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'A Gift in a Time of Challenge' - One Family's COVID-19 Adoption Story

Mike, Misty and Clara’s Story

When Mike and Misty went active with American Adoptions at the end of 2019, they were ready for a typical adoption journey. And, for a few months, they had one.

But, when COVID-19 began to advance across the country in March, it would require them to be a bit more flexible. And that’s saying a lot, given that, after just a few months of waiting, they were chosen by a prospective birth mother just a few days before she was due

In a matter of days, they accepted an adoption opportunity outside of their APQ, decided how and when to travel and prepared for a baby — all with the looming threat of a global health crisis.

But, now back at home with their new daughter, the couple wanted to share their adoption story during these uncertain times.

“Just by sharing your story, it allows people to be a part of it. It helps ease the stress and burden of feeling like, ‘I’m alone in this,’” Mike says. “People need something to be happy about… People still need to do this, and it can be a real gift in a time of challenge.”

Getting the Opportunity

Misty and Mike chose to work with American Adoptions for several reasons — its inclusivity toward adoptive parents, its Risk-Sharing Program and the high number of adoptions completed each year. They knew the average wait time was 1 to 12 months after activation, so they went active and spent their first few months educating themselves on the adoption process.

After a struggle through infertility, Mike admits it was hard at times to see themselves as “expectant” parents, with little to no real preparation or milestones showing their progress.

“We had such a long road, and we were so used to getting bad news, that we were gearing ourselves for that,” Mike says. “But allow yourself to have some hope, because sometimes these opportunities can be just as fast and work out absolutely amazing.”

And, in their case, it did. Just a few months after going active, they got a call in early March. A prospective birth mother had chosen them, but her situation was slightly outside their Adoption Planning Questionnaire. Were they willing to move forward?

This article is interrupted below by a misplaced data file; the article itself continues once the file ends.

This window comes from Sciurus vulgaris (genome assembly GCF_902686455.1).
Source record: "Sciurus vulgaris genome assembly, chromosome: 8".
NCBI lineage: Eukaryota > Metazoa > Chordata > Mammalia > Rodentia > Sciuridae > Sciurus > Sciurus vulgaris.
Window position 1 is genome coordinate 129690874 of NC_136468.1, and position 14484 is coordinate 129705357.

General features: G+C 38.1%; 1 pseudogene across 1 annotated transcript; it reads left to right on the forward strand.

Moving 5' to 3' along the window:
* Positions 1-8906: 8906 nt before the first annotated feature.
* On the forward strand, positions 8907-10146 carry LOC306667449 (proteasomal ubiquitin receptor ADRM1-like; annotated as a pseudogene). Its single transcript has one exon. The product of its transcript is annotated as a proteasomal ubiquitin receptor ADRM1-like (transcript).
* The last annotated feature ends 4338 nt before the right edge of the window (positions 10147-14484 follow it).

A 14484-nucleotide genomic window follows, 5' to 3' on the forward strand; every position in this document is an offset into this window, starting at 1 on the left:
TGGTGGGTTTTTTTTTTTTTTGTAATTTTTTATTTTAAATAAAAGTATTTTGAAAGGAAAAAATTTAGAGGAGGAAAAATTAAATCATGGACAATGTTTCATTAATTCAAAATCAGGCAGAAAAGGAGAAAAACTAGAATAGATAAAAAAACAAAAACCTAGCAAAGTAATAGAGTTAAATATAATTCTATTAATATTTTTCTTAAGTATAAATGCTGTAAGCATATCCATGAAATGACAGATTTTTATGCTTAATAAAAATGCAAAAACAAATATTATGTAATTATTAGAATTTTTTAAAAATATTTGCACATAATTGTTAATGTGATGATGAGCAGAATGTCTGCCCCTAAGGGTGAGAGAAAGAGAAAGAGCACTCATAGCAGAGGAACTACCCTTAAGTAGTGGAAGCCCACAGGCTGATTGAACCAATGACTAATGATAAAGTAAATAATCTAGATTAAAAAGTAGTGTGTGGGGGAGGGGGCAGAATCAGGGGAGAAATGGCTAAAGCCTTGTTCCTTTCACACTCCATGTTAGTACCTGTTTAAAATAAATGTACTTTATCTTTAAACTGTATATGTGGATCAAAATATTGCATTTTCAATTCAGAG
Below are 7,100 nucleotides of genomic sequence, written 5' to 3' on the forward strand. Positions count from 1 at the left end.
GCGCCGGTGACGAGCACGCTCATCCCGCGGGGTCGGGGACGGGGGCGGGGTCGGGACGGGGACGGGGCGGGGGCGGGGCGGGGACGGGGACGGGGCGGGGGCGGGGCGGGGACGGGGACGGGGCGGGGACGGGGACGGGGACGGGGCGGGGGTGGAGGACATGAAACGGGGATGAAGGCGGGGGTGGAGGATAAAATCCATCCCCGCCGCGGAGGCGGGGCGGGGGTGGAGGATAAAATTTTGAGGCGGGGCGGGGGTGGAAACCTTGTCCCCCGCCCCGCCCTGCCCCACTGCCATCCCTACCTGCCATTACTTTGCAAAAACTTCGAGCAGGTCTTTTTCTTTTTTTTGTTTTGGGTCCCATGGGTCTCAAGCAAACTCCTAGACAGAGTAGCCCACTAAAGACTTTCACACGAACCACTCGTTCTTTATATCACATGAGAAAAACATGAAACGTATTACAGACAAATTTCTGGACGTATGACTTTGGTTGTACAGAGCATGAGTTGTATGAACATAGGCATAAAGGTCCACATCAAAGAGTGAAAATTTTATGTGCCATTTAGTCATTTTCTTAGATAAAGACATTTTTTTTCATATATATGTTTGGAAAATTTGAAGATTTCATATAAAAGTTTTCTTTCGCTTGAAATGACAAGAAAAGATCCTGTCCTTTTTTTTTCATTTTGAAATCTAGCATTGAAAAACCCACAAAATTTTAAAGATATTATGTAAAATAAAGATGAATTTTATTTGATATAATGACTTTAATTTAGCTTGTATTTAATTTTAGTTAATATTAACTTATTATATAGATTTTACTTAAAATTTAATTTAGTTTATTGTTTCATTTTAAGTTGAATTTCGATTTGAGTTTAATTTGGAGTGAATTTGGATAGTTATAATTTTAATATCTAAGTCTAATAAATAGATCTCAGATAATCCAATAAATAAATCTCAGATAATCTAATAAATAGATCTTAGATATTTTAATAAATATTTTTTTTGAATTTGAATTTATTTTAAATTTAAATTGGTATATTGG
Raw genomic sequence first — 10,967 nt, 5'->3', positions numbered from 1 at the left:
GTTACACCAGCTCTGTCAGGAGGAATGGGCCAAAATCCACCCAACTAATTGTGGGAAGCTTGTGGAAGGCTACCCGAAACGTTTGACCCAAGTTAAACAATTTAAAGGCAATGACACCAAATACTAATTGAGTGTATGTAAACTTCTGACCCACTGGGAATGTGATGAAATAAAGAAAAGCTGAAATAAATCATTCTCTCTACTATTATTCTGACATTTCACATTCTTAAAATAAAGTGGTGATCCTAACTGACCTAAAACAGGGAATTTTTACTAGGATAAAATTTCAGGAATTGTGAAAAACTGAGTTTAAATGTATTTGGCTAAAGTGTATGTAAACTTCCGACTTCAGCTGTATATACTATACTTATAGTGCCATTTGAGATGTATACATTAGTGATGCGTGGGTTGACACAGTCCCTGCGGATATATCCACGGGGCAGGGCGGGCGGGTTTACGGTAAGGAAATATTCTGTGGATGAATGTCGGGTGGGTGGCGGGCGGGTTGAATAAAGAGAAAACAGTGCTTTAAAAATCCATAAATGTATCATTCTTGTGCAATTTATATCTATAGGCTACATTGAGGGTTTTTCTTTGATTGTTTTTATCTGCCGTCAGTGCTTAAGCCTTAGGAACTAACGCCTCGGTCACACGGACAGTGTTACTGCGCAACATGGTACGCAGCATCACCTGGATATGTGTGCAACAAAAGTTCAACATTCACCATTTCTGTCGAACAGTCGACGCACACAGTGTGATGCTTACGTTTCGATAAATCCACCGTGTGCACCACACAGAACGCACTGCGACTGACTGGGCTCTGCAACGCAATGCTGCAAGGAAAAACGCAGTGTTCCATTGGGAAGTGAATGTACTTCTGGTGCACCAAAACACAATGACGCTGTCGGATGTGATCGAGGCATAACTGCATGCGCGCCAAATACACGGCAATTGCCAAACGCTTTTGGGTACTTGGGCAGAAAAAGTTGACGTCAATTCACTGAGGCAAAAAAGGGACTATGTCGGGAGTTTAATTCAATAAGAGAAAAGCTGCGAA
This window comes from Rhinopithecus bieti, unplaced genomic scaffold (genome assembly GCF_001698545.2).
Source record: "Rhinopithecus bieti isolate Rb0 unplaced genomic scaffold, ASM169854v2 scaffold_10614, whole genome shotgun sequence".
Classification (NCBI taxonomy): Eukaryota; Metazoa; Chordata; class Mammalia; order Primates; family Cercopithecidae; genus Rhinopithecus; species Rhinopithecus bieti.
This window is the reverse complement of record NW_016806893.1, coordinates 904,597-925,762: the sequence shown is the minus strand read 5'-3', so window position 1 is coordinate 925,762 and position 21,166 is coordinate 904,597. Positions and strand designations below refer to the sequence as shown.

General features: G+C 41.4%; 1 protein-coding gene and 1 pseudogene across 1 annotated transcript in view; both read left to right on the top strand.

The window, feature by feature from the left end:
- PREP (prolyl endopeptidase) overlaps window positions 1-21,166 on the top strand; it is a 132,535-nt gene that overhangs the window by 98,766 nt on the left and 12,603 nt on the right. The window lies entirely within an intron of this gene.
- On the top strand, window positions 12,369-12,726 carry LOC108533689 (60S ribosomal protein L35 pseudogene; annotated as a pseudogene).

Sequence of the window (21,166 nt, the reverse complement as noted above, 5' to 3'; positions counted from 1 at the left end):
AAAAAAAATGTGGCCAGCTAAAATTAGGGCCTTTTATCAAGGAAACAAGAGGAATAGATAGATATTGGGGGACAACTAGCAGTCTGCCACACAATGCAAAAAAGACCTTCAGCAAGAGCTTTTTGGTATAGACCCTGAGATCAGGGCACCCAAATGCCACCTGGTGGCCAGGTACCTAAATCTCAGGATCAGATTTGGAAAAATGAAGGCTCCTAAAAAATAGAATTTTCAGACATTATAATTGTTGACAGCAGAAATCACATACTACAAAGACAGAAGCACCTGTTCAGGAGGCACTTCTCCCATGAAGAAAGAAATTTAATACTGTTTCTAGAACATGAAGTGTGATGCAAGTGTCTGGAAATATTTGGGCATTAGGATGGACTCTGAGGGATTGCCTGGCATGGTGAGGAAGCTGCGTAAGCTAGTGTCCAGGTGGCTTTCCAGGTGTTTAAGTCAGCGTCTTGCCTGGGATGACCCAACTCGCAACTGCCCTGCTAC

One long conversation and an hour later, they had an answer: Of course.

But, with the rapidly evolving COVID-19 situation, Mike and Misty weren’t sure how to move forward. Living in Washington during the time of the Seattle outbreak, they didn’t know which — if any — flight options would be safely available to them. Misty said they seriously considered driving 30 hours to the prospective birth mother’s state for more control and safety while traveling.

But, as with many adoptions these days, all that planning went out the window when the prospective birth mother went into labor. Just a few hours after receiving a 2 a.m. phone call, the couple had booked plane tickets. And, thanks to a helpful flight crew, they found themselves with first-class tickets that night on their way to the prospective birth mother.

“What we found is that everywhere along the way — people at the airport, at the airlines, at the rental care place — were really thoughtful,” Mike says. “When you let people know what you’re doing, it’s amazing how many people will rally around you.”

Their New Hospital Plan

The prospective birth mother had planned for Mike and Misty to spend time in the hospital with her and her daughter upon their arrival. She texted them while Mike and Misty were traveling, sending photos of the baby. But, the hospital was rapidly changing policies; the prospective birth mother would only be allowed one guest in her room. Because Mike and Misty were traveling from a pandemic hotspot, they wouldn’t be able to see the baby until discharge.

“That was really hard, and we were really sad about that,” Misty says. “We really wanted to have that experience. We had 48 hours until the baby was discharged where we just couldn’t see her and we were a couple hundred feet away from her, driving by the hospital.”